Bruno barks again

Every so often a film comes along which is something to do with cycling. As a French passion, so often the origin is France. In the case of Belleville Rendez-vous shown at the Arts Picturehouse recently, that’s pretty much true, though the production is thoroughly international. Here is a little review.

Madame Souza never lets up on Champion’s training regime.
Triplettes1

Belleville Rendez-vous is a short feature length drawn animation. In the manner of cartoons, it tells the fantastical story of the rescue of Champion, kidnapped during his Tour de France ride by the Belleville mafia. He is put to work cycling on a fixed stage in a theatre for the mafia to exploit by betting. In the meantime, his grandmother-coach Madame Souza and his dog Bruno (who loves toffees and barks at trains incessantly) set out across the ocean to Belleville to rescue him. There they meet up with the Triplettes, forgotten singing stars of the thirties. Together they set out to free Champion culminating in a car-cycle chase around the streets of Belleville.

The film is beautifully drawn and coloured. It’s almost a series of set pieces: the country home of Champion’s childhood, the encroaching development as he grows up, the Tour, a chase across the ocean, Belleville squalor, and the chase at the end. Champion himself has no character: he lives only for the Tour. And in fact there is little character development of any of the players. Bruno the dog is perhaps the most, shall we say, animated.

Les Triplettes meet Madame Souza when she discovers how to play music on a bicycle wheel.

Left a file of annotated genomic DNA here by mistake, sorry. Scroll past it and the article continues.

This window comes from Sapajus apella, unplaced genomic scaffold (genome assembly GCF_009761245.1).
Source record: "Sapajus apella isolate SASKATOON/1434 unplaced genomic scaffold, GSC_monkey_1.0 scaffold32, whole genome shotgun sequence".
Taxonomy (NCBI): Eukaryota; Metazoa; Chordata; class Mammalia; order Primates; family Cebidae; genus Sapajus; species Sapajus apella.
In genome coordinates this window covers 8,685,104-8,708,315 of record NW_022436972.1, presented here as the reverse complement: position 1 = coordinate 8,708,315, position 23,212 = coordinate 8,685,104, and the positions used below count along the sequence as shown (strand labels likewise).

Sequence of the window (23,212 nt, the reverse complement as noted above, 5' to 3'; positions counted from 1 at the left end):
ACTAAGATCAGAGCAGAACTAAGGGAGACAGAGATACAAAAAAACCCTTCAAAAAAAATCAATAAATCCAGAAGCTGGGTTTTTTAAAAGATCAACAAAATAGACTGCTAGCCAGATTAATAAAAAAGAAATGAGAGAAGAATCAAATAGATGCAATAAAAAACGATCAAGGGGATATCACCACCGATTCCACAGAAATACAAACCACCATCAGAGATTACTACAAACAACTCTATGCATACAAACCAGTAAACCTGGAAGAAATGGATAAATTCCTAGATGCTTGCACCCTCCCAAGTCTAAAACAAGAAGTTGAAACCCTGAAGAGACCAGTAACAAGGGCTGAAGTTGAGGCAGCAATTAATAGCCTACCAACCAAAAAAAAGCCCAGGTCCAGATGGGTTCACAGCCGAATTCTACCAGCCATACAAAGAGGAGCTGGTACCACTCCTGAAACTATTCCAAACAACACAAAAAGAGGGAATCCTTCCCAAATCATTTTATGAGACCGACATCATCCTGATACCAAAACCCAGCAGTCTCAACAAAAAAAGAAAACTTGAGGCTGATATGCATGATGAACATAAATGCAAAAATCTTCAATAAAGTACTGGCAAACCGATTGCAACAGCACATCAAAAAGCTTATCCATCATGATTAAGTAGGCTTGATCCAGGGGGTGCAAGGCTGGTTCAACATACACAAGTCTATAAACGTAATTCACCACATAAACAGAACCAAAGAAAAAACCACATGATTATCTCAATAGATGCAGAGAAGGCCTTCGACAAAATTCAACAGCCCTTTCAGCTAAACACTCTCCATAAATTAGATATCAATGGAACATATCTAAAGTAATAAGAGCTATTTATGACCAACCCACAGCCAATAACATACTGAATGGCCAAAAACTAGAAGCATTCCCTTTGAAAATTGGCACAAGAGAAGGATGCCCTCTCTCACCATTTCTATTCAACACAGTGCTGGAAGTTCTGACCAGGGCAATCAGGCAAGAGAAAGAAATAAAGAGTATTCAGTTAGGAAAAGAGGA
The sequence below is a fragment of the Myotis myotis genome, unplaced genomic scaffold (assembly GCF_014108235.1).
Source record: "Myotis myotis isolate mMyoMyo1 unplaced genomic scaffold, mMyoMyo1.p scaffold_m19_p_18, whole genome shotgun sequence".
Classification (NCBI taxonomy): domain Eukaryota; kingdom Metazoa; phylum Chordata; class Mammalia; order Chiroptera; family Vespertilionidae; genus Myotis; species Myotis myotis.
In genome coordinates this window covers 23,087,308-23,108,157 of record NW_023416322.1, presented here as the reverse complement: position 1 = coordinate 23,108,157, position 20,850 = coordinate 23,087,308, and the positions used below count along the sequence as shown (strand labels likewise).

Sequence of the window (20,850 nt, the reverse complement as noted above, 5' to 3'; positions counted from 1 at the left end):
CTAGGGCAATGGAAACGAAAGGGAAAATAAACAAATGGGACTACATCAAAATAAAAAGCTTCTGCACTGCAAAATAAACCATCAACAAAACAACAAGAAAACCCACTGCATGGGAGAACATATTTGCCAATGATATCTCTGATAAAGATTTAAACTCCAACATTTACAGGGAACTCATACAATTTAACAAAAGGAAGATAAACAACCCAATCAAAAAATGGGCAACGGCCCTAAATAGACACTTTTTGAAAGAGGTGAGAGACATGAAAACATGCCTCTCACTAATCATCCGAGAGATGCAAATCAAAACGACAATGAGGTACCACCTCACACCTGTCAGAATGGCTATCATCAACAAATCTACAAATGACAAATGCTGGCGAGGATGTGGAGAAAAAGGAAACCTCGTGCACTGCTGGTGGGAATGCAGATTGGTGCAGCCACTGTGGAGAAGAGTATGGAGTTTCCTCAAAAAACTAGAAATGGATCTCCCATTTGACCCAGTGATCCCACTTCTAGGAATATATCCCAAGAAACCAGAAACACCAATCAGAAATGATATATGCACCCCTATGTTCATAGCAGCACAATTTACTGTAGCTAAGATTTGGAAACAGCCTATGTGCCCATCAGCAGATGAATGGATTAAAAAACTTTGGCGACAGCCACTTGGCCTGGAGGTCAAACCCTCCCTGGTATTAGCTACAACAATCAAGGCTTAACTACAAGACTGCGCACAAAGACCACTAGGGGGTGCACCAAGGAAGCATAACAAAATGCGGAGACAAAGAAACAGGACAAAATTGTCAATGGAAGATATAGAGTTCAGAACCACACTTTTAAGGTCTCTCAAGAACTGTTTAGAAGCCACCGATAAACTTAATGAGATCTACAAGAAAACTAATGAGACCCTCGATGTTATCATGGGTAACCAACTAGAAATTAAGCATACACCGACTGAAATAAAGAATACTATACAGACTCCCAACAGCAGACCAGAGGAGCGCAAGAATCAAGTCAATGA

Triplettes2

However, the film is full of little sideswipes and observations on different societies. The two-dimensionality and fanaticism of the Tour participants, the sad decline of Champion’s house in the face of a spreading city and the railway viaduct, the poverty of the old Triplettes, reduced to a state where their diet is entirely of frogs (perhaps a little bit of self-deprecation by the French there). Belleville is a parody of New York, down to the obese Statue of Liberté.

Maybe there’s a tendency of the film to push the jokes a bit beyond their limits. For example, Bruno’s incessant barking becomes tedious (but then aren’t dogs’ habits just like that). That makes it a little slow, especially near the start. In the end, though, it is the surreal world that only animation can create that is the making of the film. But perhaps it is only in this surreal world that the cyclists can outwit and win over the cars.

David Earl